Frederick William II planned to build a new Brandenburg Gate as a representation of his rulers’ domestic and foreign policy. He wanted to have a gate built that resembled a Greek temple and thus present himself as the ruler who would bring Prussia a golden age. The gate was to be called the Gate of Peace and its beauty was to be shown inwardly to the inhabitants of the city.
Building the gate
Carl Gotthard Langhans was commissioned by Frederick William II to implement the building plans.
The result was a gateway consisting of two rows of columns. Between each row was a brick and plaster wall, which was necessary to distribute the load of the upper section and the quadriga. This created 5 gateways of different widths. The two wing buildings flanking the sides were built later. They form a transition to the neighbouring buildings, thus creating a kind of courtyard of honour in front of the gate.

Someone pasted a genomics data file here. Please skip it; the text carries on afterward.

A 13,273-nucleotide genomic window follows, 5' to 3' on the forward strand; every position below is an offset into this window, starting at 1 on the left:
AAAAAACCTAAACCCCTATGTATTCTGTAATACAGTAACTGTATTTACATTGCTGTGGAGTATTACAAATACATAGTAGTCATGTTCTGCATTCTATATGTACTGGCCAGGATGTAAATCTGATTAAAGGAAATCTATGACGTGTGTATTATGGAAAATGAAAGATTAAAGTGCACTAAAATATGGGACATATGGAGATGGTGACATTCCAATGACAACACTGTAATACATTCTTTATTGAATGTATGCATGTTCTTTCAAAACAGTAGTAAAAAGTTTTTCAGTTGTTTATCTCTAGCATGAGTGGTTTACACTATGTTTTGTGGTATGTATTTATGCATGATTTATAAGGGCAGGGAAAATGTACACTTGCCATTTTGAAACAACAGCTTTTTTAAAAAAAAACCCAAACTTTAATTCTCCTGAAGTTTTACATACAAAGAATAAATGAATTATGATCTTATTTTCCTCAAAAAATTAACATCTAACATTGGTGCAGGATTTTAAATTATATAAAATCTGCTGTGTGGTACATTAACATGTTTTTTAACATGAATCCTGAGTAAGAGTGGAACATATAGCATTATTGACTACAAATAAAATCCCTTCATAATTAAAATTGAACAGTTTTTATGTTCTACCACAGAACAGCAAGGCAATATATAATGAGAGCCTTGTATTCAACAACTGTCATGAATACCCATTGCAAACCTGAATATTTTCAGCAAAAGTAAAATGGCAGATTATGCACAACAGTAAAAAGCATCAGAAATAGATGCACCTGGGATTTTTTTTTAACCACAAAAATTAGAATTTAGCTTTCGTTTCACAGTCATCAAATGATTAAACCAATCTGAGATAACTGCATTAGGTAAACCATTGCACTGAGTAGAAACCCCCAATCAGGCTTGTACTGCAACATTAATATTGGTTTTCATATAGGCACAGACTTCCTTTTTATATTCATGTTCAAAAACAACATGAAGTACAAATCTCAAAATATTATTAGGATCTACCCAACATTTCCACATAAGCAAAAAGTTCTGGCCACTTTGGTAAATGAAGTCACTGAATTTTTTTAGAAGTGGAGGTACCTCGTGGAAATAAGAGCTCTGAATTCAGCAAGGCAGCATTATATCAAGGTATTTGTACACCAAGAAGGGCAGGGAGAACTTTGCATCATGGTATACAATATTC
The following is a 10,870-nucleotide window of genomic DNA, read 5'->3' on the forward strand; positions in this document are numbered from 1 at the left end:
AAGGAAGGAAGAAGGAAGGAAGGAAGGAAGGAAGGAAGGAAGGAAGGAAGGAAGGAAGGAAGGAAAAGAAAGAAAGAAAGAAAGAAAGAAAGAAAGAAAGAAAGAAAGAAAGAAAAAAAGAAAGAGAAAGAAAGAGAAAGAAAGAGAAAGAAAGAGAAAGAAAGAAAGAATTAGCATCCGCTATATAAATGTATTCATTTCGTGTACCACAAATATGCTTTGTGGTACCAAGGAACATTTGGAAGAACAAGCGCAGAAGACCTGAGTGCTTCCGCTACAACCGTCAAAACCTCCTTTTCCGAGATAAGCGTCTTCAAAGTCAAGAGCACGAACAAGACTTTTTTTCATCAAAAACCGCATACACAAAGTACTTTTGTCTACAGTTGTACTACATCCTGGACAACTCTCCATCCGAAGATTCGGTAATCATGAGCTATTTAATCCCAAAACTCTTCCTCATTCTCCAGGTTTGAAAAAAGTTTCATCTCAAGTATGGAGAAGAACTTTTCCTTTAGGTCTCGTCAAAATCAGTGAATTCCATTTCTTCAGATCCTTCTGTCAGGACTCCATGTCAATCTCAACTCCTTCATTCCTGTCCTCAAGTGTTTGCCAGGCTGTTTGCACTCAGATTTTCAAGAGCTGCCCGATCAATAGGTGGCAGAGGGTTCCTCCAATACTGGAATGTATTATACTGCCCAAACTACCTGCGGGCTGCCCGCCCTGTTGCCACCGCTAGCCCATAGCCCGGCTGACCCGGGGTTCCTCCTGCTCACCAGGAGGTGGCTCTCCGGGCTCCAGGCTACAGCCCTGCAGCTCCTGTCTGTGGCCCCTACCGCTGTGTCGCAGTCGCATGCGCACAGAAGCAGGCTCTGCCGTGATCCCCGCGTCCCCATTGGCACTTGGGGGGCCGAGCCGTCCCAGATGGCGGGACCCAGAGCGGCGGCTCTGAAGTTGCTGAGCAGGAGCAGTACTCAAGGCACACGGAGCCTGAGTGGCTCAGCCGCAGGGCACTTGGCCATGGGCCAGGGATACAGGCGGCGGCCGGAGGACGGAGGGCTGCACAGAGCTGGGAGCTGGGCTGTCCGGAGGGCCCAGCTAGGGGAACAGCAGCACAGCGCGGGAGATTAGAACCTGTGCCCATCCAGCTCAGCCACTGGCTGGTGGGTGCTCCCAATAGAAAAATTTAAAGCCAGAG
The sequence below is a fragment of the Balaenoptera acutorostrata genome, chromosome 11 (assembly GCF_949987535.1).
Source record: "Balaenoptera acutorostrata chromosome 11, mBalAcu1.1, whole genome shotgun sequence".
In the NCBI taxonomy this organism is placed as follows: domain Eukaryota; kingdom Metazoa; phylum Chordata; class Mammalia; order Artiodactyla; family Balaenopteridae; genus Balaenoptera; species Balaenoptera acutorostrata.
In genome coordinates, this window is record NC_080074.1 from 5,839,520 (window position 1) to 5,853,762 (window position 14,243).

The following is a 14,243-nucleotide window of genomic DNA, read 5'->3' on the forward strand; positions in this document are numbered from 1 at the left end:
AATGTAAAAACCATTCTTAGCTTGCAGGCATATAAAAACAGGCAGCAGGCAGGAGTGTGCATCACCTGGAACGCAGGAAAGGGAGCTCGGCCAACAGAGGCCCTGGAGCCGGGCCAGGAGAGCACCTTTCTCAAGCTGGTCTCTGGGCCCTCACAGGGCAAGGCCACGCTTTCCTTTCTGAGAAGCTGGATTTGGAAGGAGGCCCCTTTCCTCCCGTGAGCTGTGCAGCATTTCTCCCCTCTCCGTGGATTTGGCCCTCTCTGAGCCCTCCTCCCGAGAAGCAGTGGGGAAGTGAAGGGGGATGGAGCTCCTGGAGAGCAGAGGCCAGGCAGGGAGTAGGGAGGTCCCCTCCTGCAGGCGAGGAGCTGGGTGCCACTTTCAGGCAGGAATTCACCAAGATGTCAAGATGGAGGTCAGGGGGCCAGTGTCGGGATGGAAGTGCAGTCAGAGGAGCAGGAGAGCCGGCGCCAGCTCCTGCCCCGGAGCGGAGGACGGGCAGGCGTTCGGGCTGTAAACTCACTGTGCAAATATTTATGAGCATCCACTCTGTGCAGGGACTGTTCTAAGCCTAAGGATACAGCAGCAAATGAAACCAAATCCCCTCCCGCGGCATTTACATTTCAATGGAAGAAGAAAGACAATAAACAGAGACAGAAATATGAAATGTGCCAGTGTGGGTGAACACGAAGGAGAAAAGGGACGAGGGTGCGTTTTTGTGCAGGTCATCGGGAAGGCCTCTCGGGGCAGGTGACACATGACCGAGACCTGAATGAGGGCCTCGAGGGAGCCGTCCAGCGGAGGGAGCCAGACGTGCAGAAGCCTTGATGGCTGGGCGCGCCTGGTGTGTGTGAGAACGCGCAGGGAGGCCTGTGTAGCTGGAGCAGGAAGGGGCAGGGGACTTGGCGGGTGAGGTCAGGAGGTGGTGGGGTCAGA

The dimensions of the Brandenburg Gate are already impressive. The gate is 26 metres high up to the top of the quadriga.
The quadriga is the most striking decorative element of the gate. Victoria, the goddess of victory, enters in her chariot and symbolically represents the arrival of peace in Berlin. It was erected in 1793, at which time it was not yet finally decided whether the quadriga should remain copper or whether it would be gilded. It was later decided not to gild it.
The sculpture was subsequently altered when it was realised that the victor’s emblem (spear, helmet, armour, 2 shields) was more recognisable as a lantern from a distance. Victoria was thus given a pole with a victor’s wreath and eagle.